Video

Video Malaysia Struggles to Stop People Joining Jihad

Malaysian authorities say militant groups like the so-called "Islamic State" have used social media to entice at least three dozen Malaysian Muslims to fight in what they call "jihad" in Syria and Iraq. As Mahi Ramkrishnan reports from Kuala Lumpur, counterterrorism police are deeply worried about what could happen when these militants return home.
Video

Video Could US Have Done More to Stop Rise of Islamic State?

President Obama says airstrikes against Islamic State militants in Syria will likely continue for some time because, in his words, "there is a cancer that has grown for too long." So what if President Obama had acted sooner in Syria to arm more-moderate opponents of both the Islamic State and the Syrian government? VOA State Department Correspondent Scott Stearns reports from the United Nations.
Video

Video Treasure Hunters Seek 'Hidden Treasure' in Central Kenya

Could a cave in a small village in central Kenya be the site of buried treasure? A rumor of riches, left behind by colonialists, has some residents dreaming of wealth, while others see it as a dangerous hoax. VOA's Gabe Joselow has the story.
Video

Video Iran's Rouhani Skeptical on Syria Strikes

Iranian President Hassan Rouhani expressed skepticism Friday that U.S.-led airstrikes in Iraq and Syria could crush Islamic State militants. From New York, VOA’s Margaret Besheer reports the president was also hopeful that questions about Iran’s nuclear program could be resolved soon.
Video

Video US House Speaker: Congress Should Debate Authorization Against IS

As wave after wave of U.S. airstrikes target Islamic State militants, the speaker of the Republican-controlled House of Representatives says he would be willing to call Congress back into session to debate a formal, broad authorization for the use of military force. VOA’s Michael Bowman reports from Washington, where legislators left town 10 days ago for a seven-week recess.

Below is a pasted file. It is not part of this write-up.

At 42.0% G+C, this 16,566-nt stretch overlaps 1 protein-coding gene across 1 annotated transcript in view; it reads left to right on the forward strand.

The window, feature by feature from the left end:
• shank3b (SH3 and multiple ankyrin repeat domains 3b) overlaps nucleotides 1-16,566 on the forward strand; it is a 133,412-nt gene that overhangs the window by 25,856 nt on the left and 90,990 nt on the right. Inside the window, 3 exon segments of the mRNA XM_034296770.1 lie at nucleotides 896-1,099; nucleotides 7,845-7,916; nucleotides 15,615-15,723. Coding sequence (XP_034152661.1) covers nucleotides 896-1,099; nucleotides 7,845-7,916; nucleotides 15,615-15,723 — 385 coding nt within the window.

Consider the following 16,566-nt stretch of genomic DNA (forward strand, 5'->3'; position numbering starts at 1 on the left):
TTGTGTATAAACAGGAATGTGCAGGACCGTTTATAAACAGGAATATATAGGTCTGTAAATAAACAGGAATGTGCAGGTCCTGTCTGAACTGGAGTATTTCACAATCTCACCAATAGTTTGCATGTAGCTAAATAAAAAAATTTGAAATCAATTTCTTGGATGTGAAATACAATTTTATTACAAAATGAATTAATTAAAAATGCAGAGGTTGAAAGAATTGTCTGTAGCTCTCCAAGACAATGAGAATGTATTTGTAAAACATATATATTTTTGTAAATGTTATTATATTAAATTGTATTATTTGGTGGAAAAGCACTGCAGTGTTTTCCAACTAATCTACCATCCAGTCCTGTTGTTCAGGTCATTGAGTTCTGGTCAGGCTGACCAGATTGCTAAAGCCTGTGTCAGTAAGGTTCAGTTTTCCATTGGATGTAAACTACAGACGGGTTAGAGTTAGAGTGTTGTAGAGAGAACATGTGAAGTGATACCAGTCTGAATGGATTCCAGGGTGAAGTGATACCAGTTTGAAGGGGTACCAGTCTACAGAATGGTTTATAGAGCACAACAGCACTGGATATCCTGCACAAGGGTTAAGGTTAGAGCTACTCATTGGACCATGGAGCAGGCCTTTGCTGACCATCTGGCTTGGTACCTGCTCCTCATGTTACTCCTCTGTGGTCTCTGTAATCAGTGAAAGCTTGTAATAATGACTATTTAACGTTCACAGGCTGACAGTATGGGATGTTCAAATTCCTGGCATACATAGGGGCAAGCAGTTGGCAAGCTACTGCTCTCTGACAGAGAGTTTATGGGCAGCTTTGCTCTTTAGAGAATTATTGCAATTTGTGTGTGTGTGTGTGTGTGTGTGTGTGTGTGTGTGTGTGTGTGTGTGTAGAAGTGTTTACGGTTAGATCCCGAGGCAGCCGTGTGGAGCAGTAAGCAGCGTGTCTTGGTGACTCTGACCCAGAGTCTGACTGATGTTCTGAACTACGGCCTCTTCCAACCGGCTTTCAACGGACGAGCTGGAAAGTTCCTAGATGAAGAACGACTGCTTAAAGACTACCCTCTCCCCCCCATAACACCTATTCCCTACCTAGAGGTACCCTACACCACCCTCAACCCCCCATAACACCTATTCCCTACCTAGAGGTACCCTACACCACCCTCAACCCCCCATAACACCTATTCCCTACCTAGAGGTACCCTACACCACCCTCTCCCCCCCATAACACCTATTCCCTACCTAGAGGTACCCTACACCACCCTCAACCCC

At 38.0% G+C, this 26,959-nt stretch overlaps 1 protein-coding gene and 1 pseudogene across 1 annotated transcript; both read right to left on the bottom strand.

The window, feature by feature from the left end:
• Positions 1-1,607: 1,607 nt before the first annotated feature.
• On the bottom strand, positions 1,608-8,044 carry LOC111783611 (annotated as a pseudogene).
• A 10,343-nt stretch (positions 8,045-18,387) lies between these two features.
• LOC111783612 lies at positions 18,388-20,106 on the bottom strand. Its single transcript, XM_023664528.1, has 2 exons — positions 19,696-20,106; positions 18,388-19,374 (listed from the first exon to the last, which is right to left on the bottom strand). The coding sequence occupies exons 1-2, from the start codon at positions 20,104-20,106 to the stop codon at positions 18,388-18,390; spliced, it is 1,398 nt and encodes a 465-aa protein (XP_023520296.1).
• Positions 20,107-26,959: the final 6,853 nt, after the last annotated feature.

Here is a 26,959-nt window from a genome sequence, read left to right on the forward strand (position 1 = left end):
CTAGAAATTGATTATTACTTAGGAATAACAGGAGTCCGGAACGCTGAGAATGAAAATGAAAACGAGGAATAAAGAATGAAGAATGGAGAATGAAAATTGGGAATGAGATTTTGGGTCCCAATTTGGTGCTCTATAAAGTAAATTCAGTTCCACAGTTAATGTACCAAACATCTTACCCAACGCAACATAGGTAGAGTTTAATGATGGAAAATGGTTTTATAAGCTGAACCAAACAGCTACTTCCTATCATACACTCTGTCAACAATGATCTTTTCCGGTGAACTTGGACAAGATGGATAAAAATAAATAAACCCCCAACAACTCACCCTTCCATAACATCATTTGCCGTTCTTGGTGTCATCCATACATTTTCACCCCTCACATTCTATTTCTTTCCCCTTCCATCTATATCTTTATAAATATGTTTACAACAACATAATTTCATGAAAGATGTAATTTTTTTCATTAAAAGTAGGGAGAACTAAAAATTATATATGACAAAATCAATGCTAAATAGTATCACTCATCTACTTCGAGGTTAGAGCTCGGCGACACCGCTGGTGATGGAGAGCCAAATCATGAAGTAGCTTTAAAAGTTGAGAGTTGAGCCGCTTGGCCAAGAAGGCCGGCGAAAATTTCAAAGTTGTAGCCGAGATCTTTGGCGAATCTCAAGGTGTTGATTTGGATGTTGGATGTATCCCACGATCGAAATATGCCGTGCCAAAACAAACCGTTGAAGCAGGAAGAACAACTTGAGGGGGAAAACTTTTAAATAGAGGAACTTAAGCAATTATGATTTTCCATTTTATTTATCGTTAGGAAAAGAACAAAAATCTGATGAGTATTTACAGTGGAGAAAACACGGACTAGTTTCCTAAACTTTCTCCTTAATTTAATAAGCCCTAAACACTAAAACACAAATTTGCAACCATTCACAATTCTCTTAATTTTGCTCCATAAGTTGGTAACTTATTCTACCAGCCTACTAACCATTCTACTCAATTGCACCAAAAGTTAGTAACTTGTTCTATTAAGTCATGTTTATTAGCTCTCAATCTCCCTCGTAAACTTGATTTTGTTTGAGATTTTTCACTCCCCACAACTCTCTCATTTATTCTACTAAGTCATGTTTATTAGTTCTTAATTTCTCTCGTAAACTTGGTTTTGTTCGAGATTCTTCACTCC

Video

Video Ebola Patients Find No Treatment at Sierra Leone Holding Center

At a holding facility in Makeni, central Sierra Leone, dozens of sick people sit on the floor in an empty university building. They wait in filthy conditions. It's a 16-hour drive by ambulance to Kailahun Ebola treatment center. Adam Bailes was there and reports on what he says are some of the worst situations he has seen since the beginning of this Ebola outbreak. And he says it appears case numbers may already be far worse than authorities acknowledge.
Video

Video Identifying Bodies Found in Texas Border Region

Thousands of immigrants have died after crossing the border from Mexico into remote areas of the southwestern United States in recent years. Local officials in south Texas alone have found hundreds of unidentified bodies and buried them in mass graves in local cemeteries. Now an anthropologist and her students at Baylor University have been exhuming bodies and looking for clues to identify them. VOA’s Greg Flakus has more from Waco, Texas.
Video

Video Ebola Robs Liberians of Chance to Say Good-Bye to Loved Ones

In Liberia, where Ebola has killed more than 1,500 people, authorities have worked hard to convince people to allow specialized burial teams to take away dead bodies. But these safety measures, while necessary, make it hard for people to say good bye to their loved ones. VOA's Anne Look reports on the tragedy from Liberia.
Colonel Steve ‘Spiros’ Pisanos left Greece and came to the U.S. to learn to fly. He flew fighters for the Allies in World War II, narrowly escaping death multiple times.Colonel Steve ‘Spiros’ Pisanos left Greece and came to the U.S. to learn to fly. He flew fighters for the Allies in World War II, narrowly escaping death multiple times.

AppleAndroid